On most rear-wheel drive vehicles, a flex disc, sometimes called a giubo (which, you may be interested to know, is properly pronounced JOO-boh), is fitted where the gearbox and propshaft flanges meet. Flex discs are designed to help smooth out the transfer of torque between the gearbox and the rear wheels. You can see it in place on my E39 below, with the gearbox crossmember removed, which you need out of the way in order to access the flex disc.


The photo below shows the old flex disc from my car on the left, and the new one on the right. Now, if you’ve been following this blog for any length of time, you will know that I replaced this last March. So why am I doing it again now, and more importantly, why is the old one so distressed already?


Well, there are a few reasons. In the first place, the flex disc is designed to be installed in a particular way, and as it turns out, I installed it the wrong way last time, with the arrows pointing away from the flanges, rather than at them.


You will notice above that parts of the flex disc are thicker than others. Now, if you are looking at the end of the gearbox, the flange will be spinning counter-clockwise when a forward gear is engaged. That means that when you set off from a stop, the gearbox flange and propshaft flange are sort of compressed together as the torque is transferred. The flex disc is intended to absorb that compression and transfer it smoothly through the driveline. When installed properly, it is the thicker parts of the flex disc that compress, while the thinner parts are designed to stretch. As you can see below, all flex discs are marked with arrows to indicate which way they are to be installed. The arrows point to the corresponding flange that the parts of the flex disc are supposed to be fastened to.


As you can see above, I have installed the new one correctly. There was a lesson I learned here, which is, of course, an obvious one: You can’t always trust the internet. I had come across a forum discussion that threw the very simple instructions for installing the flex disc in the E39 Bentley manual into question. I then came across a YouTube video that similarly made a fairly compelling case for installing it differently to the what the manual advised (which I can no longer find). But the worn flex disc above testifies to the fact that this was simply wrong.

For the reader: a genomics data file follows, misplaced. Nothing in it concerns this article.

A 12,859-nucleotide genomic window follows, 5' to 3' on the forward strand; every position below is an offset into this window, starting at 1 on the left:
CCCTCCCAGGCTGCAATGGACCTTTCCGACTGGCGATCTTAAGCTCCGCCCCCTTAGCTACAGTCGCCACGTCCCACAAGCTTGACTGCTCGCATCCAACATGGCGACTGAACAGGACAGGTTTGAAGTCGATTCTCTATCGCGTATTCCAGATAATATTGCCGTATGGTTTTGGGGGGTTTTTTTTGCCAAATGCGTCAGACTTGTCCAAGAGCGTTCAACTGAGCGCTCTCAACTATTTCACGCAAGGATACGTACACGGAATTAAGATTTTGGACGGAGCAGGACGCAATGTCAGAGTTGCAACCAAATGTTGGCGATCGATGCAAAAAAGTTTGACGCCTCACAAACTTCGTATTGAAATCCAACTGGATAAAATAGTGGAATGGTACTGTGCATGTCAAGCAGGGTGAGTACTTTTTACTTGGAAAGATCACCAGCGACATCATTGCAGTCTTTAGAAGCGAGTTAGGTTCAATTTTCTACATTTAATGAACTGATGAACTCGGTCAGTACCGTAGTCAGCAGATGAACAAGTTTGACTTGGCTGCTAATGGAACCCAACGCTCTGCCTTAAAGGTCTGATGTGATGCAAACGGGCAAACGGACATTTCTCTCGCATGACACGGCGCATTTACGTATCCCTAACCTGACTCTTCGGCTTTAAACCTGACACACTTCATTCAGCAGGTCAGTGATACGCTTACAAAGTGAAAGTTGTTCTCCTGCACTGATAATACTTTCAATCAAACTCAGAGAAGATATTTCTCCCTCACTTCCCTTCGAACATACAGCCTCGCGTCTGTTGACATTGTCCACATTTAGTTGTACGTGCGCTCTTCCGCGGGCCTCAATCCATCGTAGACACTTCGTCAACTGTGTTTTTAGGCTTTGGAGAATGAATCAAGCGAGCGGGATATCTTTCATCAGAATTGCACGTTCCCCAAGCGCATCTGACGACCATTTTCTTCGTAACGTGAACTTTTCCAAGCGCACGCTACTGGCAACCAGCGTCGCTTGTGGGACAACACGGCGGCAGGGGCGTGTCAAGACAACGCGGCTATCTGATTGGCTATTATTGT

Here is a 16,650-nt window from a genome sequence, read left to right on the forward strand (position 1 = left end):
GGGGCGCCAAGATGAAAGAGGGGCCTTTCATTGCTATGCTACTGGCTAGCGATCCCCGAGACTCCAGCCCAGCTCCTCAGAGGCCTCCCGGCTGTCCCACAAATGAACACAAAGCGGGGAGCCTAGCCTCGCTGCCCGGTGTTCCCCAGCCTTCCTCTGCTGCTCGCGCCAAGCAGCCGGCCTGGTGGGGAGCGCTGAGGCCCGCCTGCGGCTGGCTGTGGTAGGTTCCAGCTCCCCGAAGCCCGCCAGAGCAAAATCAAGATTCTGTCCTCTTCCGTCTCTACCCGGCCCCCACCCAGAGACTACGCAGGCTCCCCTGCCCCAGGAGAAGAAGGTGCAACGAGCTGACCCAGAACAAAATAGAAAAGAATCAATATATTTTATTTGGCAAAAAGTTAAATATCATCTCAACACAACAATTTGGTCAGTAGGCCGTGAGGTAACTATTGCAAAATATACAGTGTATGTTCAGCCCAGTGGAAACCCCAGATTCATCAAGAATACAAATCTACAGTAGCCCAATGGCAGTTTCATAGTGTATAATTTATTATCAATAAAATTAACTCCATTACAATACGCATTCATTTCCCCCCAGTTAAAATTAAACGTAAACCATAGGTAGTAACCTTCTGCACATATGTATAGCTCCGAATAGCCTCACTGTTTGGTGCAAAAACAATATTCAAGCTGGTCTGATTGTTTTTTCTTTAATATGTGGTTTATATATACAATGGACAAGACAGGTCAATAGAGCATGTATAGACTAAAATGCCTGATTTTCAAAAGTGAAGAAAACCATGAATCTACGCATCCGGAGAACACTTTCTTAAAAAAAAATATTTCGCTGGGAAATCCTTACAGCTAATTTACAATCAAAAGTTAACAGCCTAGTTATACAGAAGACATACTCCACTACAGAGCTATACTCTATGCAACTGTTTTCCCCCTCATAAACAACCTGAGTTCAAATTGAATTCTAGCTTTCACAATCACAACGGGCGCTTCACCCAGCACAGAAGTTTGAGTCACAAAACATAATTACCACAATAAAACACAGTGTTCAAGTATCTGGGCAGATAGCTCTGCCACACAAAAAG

Or does it? I’m still not entirely sure, because oddly, even though I had installed the old one the wrong way with respect to the arrows, the flex disc itself was still set up in the correct way (thicker parts compressing, etc.). So that leaves me with two possible conclusions: Either there is something in the design that absolutely necessitates the arrows pointing the correct way, or it was simply that the OE-quality part I purchased was not good enough (I can’t remember what brand it was, but I’ve opted for a Meyle part this time). Another possible contribution to its premature demise is excessive driveline vibration; I did have to replace the engine mounts a few months ago. However, I don’t think they were far enough gone to cause the kind damage that you can see above.

I realise that this all remains somewhat inconclusive. It has been frustrating too, not least because it required me to spend an extra £30 I didn’t want to spend (but really had to, since a worn flex disc is very noticeable when you drive). I have also become an expert at dropping the E39’s exhaust system, something I had never intended to master. But in the end, I guess it bears reiterating: When the internet contradicts the manual, always go with the manual.

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